I think there are three things to consider here. One, is he enjoying himself? I have had losing teams that were loads of fun and winning teams that were not so much. Two, is he looking to play at the next level? As a rising senior he should already have interest from coaches at the next level, he should be playing in showcase games this summer and his coaches should be reaching out on his behalf. If he is looking to play at the next level, the next question is will this new team help? Winning is not what gets you recruited, although it does get coaches to show up at games. Talent will win out. There are times when a good players talent will stand out on a bad team more than they will on a good team surrounded by other talented players. I would also ask what position he plays. Is he a long pole middie, defender, goalie or what? Lacrosse play has become very specialized and his role on the new team should be defined before he considers a switch. The third question I would ask would be about his commitment overall. Does he generally follow through with his commitments and is he a team player? If he is generally not considered a team player, switching now could hurt him more than it helps.

If it were my son, although it would be his decision, I would counsel him to find a way to make his current team work. Unless he was being treated unfairly by the coaches, I would stick with the team even if they are expected to lose every game. I would also counsel him to sit down with his current coach and discuss his apprehensions about the coming season. I would suggest he needs to discuss this with his coach who might actually suggest he switch if he thinks it is in your son's best interest. It is a conversation your son needs to have with his coach, not his parent with the coach.

Finally, I would again ask my son if he is enjoying himself.
posted by JohnnyGunn at 9:17 PM on July 7, 2013 [2 favorites]


Response by poster: A few more details:

My son is a goalie; a somewhat specialized position.

This last season, he led the division in shots faced; by a huge margin. This is a reflection of the quality of the team's defense.

His save percentage was top 10 in the league, but when you face so many shots, your goals against number suffers. And your team loses a lot.

This is very much his decision. He has asked me for advice. I did not play team sports.

Is he having fun? Sometimes, but losing and being utterly non-competitive takes a toll.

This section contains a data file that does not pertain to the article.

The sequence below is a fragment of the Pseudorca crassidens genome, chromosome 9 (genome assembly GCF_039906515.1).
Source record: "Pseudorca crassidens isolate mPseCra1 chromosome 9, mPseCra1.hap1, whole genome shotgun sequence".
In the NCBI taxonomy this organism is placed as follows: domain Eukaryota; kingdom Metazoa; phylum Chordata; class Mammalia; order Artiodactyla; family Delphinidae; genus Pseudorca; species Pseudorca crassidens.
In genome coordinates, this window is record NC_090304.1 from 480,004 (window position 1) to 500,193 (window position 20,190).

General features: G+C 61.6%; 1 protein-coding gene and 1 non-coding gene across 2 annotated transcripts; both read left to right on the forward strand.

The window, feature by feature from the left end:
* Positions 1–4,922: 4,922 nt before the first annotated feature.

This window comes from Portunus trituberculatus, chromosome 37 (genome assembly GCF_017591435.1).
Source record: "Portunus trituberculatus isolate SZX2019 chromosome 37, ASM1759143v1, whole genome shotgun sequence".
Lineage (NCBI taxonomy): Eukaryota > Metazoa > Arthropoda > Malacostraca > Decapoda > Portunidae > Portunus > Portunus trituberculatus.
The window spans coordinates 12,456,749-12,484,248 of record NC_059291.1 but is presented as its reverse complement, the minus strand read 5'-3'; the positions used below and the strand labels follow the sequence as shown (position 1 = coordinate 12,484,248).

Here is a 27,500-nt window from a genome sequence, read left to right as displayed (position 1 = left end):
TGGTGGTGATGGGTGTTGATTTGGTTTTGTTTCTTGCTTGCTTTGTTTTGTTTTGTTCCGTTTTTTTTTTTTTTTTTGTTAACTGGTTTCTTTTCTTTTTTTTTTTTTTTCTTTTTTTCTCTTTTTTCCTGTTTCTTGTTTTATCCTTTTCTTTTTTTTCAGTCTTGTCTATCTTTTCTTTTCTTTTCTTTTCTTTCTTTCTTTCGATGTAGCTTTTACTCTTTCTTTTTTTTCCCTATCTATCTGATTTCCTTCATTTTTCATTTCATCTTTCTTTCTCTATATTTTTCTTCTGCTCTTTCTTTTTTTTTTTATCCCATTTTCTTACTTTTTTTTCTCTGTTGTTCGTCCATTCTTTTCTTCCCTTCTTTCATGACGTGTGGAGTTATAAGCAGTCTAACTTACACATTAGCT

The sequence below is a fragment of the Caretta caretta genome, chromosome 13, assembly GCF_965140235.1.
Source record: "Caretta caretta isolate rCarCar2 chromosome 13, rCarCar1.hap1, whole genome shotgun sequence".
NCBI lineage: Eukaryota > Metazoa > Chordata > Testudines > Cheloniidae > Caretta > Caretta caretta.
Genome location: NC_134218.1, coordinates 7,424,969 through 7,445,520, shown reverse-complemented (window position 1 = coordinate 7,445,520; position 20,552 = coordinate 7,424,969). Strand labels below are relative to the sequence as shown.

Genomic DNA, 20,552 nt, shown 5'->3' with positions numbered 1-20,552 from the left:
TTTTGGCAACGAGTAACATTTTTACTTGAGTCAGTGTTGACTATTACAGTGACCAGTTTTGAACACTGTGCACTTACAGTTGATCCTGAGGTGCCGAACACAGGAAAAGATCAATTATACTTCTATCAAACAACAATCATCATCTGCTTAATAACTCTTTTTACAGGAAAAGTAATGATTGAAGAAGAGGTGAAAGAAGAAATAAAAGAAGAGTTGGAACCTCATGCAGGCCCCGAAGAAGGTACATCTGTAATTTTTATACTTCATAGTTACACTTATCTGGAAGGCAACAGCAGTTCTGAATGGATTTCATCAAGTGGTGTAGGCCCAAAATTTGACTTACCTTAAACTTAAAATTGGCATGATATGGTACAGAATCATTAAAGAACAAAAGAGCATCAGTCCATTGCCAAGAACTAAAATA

Will he play in college? Not likely in Division 1, but the team's previous goalie did get a partial scholarship to a Division 2 school and my son is of similar skill.
posted by retrorider at 9:30 PM on July 7, 2013


Being a good goalie on a bad team can suck. If his save percentages are high, he will still attract the attention of the next level coaches, but it usually helps to be a goalie on a winning team.

I think you need to find out if he will get significant playing time on the potential new team. If he will and he thinks it will help with recruiting, then he should switch. If he will be getting less playing time on the new team than on the old one, I would not switch. I would then counsel him to try to recruit better players to his team.

One more thing. The last two goalies from my son's team are currently playing at good Division III schools. The thing that recruiters looked at more than save percentage was how they could lead the clear. What are your son's stick skills like after he makes the save? Can he either bring the ball up field himself or make a good outlet pass? I would play for the coach that would work with me on that part of my skill set regardless of the team's won loss record.
posted by JohnnyGunn at 9:45 PM on July 7, 2013 [2 favorites]


I had a similar dilemma in my youth (different sport). I stayed with my losing team, and the result was a mixed bag. Critics would say: "If he's any good, why is he with the nobodies?" I had a chance to play in a summer league and then an all-star series which were refreshing experiences. I did not look out of place at higher levels of competition, but I think my skills had not developed as well as people who had always been on the best squads. So it is a big choice. If he keeps playing with losers, he won't get better himself and then the gap will be hard to close. I know that much for sure.